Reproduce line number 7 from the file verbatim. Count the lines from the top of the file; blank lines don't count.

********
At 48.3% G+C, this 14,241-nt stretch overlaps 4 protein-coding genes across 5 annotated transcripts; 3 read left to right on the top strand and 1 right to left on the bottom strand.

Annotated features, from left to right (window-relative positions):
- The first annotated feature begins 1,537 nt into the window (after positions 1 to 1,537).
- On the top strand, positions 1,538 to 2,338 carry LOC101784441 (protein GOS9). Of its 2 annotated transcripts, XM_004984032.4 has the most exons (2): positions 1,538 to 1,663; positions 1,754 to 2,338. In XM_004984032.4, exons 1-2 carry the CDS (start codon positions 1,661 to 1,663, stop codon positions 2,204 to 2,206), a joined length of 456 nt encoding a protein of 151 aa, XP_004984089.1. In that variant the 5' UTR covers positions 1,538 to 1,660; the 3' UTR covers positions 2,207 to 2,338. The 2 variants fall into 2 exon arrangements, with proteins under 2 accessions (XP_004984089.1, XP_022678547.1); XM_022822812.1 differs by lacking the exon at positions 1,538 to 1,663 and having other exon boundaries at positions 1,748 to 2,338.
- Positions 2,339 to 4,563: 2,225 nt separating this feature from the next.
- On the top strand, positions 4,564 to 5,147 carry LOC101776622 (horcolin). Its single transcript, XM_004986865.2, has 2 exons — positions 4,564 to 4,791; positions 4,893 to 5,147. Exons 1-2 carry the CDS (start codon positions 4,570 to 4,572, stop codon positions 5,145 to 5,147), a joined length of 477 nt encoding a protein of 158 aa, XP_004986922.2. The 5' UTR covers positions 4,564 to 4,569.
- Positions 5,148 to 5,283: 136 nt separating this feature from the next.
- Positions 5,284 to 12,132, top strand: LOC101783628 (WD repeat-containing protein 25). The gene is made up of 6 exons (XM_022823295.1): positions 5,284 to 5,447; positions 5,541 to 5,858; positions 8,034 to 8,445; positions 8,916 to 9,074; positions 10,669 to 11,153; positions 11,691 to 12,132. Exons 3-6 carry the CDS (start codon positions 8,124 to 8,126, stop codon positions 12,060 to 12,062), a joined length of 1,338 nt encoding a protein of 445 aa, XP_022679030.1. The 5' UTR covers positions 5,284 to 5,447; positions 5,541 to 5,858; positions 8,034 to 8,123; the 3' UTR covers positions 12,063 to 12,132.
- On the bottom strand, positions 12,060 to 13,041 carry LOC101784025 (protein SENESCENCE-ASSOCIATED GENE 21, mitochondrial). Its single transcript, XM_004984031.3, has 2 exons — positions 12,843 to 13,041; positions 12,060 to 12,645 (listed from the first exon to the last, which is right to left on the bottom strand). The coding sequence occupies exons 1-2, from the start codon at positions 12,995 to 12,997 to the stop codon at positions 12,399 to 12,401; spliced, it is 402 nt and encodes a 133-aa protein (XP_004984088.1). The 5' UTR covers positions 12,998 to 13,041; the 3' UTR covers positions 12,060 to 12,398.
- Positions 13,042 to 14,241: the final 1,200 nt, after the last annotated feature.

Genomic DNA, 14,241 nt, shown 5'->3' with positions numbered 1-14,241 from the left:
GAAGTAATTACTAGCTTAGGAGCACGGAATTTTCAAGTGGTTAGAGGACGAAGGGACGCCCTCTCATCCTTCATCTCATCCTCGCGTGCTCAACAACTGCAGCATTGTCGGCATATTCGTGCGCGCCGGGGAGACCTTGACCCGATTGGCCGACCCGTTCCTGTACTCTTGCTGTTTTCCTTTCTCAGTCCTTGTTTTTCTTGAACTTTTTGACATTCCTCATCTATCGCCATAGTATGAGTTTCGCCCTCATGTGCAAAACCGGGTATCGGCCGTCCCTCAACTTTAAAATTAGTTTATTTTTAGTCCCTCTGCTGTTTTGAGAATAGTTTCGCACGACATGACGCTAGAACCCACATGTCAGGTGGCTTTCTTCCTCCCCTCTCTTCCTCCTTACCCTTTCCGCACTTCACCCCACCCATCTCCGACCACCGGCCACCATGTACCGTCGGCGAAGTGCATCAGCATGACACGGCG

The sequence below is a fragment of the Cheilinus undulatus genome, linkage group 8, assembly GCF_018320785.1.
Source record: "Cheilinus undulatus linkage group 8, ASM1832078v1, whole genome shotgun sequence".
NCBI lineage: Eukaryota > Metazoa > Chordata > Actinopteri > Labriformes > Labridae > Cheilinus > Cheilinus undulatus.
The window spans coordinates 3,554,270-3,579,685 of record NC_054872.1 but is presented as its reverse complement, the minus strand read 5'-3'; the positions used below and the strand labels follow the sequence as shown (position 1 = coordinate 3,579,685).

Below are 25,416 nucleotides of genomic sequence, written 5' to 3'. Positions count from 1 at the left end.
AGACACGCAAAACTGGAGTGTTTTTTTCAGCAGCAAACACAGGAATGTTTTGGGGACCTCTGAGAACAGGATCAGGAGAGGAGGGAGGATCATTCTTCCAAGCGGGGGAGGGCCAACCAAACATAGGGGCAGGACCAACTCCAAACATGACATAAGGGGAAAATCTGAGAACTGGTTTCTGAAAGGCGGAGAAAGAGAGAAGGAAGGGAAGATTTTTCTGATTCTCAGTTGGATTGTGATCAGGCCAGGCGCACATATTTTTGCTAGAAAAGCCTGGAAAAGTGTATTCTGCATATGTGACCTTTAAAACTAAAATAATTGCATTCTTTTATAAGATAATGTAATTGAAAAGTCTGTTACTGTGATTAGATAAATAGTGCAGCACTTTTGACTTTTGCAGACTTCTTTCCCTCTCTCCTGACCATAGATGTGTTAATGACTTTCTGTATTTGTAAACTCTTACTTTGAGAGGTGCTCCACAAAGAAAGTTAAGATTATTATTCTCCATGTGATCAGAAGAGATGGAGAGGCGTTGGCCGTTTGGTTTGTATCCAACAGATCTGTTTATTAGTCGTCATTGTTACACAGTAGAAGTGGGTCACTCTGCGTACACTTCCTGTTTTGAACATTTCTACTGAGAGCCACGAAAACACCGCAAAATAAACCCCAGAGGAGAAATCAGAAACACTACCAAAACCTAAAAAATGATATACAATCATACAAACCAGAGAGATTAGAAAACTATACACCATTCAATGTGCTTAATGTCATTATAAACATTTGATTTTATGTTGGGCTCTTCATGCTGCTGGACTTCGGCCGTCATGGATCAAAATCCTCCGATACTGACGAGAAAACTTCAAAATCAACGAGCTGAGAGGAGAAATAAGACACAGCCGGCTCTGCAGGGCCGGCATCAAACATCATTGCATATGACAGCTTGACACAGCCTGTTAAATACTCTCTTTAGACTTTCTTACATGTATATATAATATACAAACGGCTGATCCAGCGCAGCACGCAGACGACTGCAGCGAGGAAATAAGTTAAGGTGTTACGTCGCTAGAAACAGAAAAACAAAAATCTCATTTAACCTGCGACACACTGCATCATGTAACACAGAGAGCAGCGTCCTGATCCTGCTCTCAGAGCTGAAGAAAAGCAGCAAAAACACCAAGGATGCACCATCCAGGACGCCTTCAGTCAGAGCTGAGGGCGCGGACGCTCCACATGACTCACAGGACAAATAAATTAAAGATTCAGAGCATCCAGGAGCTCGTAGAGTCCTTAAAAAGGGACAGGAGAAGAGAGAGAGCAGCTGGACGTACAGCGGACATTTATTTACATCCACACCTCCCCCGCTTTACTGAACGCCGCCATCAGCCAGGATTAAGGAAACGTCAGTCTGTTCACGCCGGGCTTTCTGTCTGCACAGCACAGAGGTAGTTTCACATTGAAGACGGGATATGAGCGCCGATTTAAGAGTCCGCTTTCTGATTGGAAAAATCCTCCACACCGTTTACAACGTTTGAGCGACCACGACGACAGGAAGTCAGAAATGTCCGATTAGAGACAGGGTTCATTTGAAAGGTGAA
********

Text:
- Positions 5,148 to 5,283: 136 nt separating this feature from the next.